-- In a rare look inside the world of "Star Wars," Marvel Comics authors Kieron Gillen and Charles Soule, who work on the Darth Vader franchise and other spinoffs in the comic books, gave ABC News a glimpse into how the story group at Lucasfilm works.
The story group, the nucleus of Lucas, has the job of ensuring that all the stories that flow between the books, comics, games, movies and more are cohesive.
Clayton Sandell on ABC News Digital's show "Inside Marvel" asked Gillen and Soule to "pull the curtain back" on what it's like to work on a project like the Darth Vader story that reaches into so many different mediums.
"It's not like they are trying to step on stories on anything like that," Soule said of the experience of authors like him working with the story group. "They propose a spot in the timeline, then it's like, 'What would you like to do with the character?'"
Soule said it's a "back and forth" in the story group.
"There's lots of outlines, kicking ideas around and eventually it turns into a comic," he said.
For Soule, his series follows Vader right after "Revenge of the Sith" and right after Anakin Skywalker has transformed into Darth Vader.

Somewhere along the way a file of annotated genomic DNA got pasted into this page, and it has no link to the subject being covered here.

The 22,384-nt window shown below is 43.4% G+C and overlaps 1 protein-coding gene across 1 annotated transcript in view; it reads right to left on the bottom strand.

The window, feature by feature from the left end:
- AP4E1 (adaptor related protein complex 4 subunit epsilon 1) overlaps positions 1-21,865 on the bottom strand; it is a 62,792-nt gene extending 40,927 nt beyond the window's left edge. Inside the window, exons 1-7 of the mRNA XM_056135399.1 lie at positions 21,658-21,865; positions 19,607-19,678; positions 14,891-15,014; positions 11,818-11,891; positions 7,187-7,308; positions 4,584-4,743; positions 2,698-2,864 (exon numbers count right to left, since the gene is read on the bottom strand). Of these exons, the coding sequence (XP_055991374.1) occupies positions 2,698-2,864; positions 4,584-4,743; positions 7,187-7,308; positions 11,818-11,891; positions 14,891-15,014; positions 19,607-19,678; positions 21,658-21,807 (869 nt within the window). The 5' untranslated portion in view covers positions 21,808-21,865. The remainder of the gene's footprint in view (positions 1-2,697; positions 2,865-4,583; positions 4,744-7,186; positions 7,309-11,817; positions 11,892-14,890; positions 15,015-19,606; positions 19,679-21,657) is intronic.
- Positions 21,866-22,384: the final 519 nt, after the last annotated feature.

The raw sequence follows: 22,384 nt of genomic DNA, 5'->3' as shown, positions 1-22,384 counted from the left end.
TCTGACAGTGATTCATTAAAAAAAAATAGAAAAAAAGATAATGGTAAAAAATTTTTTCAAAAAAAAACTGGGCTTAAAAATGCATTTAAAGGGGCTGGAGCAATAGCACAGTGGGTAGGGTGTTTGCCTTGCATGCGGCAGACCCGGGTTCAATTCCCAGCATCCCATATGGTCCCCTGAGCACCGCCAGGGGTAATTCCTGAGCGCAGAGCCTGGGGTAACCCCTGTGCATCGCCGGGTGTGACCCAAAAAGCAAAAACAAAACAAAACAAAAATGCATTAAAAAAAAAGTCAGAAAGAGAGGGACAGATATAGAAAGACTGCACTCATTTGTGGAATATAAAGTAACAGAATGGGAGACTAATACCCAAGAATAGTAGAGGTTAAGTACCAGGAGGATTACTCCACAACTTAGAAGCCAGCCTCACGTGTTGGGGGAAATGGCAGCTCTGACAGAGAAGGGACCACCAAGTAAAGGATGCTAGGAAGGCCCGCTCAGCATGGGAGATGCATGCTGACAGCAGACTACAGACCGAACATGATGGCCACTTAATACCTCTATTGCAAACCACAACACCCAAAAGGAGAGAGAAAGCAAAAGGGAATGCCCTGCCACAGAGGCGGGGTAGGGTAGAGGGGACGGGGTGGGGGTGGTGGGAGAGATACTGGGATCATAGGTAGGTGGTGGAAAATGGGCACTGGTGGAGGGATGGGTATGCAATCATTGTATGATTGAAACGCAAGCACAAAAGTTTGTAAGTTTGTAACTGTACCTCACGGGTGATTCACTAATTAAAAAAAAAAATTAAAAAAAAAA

"The great thing about it for me was that onscreen, we've only seen Vader in his armor for 10 seconds before my story begins," he added. "It's Vader year one. He's a baby Sith lord."
Gillen got to write Vader right after "A New Hope," when the Sith lord failed to protect the Emperor's prized Death Star from blowing up.
"In 'A New Hope,' Vader is just kind of following orders. In 'Empire,' he's just killing people randomly," Gillen explained about his run. "It's kind of an implied fall and rise."
Gillen also got to add some big reveals to the canon story such as Vader's realizing that Luke is his son well before the events of "The Empire Strikes Back."
"It's the flip of 'I am your father,'" he said about his contributions to the "Star Wars" legacy.
As for what sorts of ideas get rejected from the story group, the two acclaimed authors said it isn't what you'd expect.
"Occasionally something really minor gets rejected and you don't know why and you watch the next movie and go, 'I know why!'" Gillen said.
Gillen had wanted to use a costume in his series that was turned down and which he later saw used in "Rogue One" for a completely different purpose.
Soule also writes the Poe Dameron series for Marvel and "Star Wars," and a very similar thing happened in his franchise.
"There was a point where we wanted to give the main villain this all-white costume," he explained. "They said, 'Maybe let's not go white.' Then I saw 'Rogue One' and realized [Director] Krennic was dressed in these all-white uniforms."
ABC News, Lucasfilm and Marvel are all part of parent company Disney.